The divisions of the circle in the preceding table, require the index to he always of unvarying height or length, as it is applied from hole to hole; but other numbers, not aliquot parts of these circles of holes, may be produced from them with the adjusting index, by the method of differences, or interpolation.

In interpolation, the index itself continuously varies in length, its point being moved through a small space, together with the division plate, between every division marked on the work; with the effect, that when the index is moved in the same direction with the division plate the two quantities are added together, and the spaces marked out upon the work become so much the wider and less in number, than the divisions taken by the point in the circle of holes. When the index is moved in the opposite direction to that travelled by the division plate, the amount of its motion is deducted, producing the contrary effect; the divisions then obtained, being less in width and more in number.

The adjusting index fig. 123, is used for interpolation in the following manner. To obtain, for example, thirty one equal divisions of the circle, a reference to the table, gives three holes in 96 for thirty two; it has then to be ascertained by trial, how many divisions of the micrometer of the adjusting index, are equal to the one thirty second part of the 96 circle, which part has to be expunged, by being equally divided among the thirty one divisions required to remain. To determine their number, the mandrel is retained stationary, the point of the index is placed in one of the holes of the 96 circle, and thence, moved over exactly the distance between three holes, by its micrometer screw. This, it may be assumed, requires 124 divisions, which divided by 31, the number to be produced, gives a result of four. Therefore, by every time moving the division plate the three holes as for 32, and the index also 4 divisions of its micrometer, in the same direction for the difference; the one extraneous division, in the course of the entire circuit, will be equally divided among the 31, augmenting each a minute quantity, so that they exactly divide the circle.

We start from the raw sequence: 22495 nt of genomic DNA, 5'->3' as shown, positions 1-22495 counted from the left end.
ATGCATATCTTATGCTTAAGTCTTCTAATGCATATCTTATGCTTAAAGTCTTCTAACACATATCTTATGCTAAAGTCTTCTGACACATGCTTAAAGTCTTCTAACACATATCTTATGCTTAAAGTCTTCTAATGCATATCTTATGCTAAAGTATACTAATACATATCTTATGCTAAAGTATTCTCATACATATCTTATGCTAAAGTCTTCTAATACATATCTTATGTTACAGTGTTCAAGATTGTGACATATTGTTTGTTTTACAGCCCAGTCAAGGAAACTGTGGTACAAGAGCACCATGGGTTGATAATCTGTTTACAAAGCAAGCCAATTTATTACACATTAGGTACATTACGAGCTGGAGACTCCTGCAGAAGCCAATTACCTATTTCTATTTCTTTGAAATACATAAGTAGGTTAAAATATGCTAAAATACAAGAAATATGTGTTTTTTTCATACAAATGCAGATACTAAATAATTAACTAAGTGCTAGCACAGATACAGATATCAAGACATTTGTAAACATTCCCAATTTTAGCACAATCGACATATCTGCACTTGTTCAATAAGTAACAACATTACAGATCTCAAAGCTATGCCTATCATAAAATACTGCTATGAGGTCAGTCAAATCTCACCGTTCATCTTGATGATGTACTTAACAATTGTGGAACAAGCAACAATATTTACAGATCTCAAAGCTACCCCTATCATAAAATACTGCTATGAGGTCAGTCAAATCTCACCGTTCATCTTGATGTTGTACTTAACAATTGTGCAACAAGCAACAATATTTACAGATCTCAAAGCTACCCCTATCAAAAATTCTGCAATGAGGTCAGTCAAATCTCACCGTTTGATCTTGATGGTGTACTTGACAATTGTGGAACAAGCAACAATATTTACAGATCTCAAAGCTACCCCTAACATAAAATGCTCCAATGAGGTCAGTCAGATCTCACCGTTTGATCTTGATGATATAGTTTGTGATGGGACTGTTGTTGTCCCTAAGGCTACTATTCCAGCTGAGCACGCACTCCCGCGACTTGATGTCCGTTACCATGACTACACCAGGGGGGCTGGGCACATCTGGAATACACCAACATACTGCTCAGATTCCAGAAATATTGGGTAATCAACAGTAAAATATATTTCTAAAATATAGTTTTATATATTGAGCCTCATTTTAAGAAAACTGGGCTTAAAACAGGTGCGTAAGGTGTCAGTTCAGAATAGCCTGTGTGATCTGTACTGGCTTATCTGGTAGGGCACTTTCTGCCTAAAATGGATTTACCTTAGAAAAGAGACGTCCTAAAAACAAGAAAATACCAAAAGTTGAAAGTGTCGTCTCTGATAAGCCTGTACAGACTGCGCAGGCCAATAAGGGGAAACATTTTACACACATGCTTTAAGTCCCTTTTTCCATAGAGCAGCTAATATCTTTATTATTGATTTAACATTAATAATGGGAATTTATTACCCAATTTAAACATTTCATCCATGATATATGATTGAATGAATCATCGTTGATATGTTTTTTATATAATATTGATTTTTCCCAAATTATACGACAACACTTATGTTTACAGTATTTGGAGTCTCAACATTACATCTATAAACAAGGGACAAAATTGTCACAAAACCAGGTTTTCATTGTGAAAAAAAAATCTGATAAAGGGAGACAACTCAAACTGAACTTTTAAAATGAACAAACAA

It will however be more frequent that the number of divisions of the micrometer, will not divide without leaving a remainder. Supposing their number to have been say, 113, division by 31, would give 3 with a remainder of 20, which must be introduced among the whole, by making every movement of the index 3⅔ When the micrometer is more finely divided, making the number in such case say, 289, every movement would correctly be 9⅓; but 9.9 and 10 divisions taken in continual succession, would probably suffice for many purposes, while it would save the trouble of dealing with fractions. On the same principle 27 may be obtained from 32, by measuring the value of five thirty second parts of the circle, and dividing that by 27; but it would be more judicious to obtain 27 from 28, in the 112 circle, as when the quantity to be dealt with is large, the inequality between the right line and the arc becomes of some consequence. In pursuing this method in the opposite manner, to increase 32 to 33 divisions, the difference measured by the index, is divided by 33 the number to be obtained, and the index and micrometer are moved in opposite directions. To simplify the use of the apparatus, the graduations are so numbered, that when the figures on the division plate and those of the micrometer of the index, both go on increasing, that is, read in the same direction, then the two movements are added together, enlarging the spaces; and on the other hand, when the two series of numbers are used in opposite directions, the motion of the one, deducted from that of the other, contracts the resulting spaces.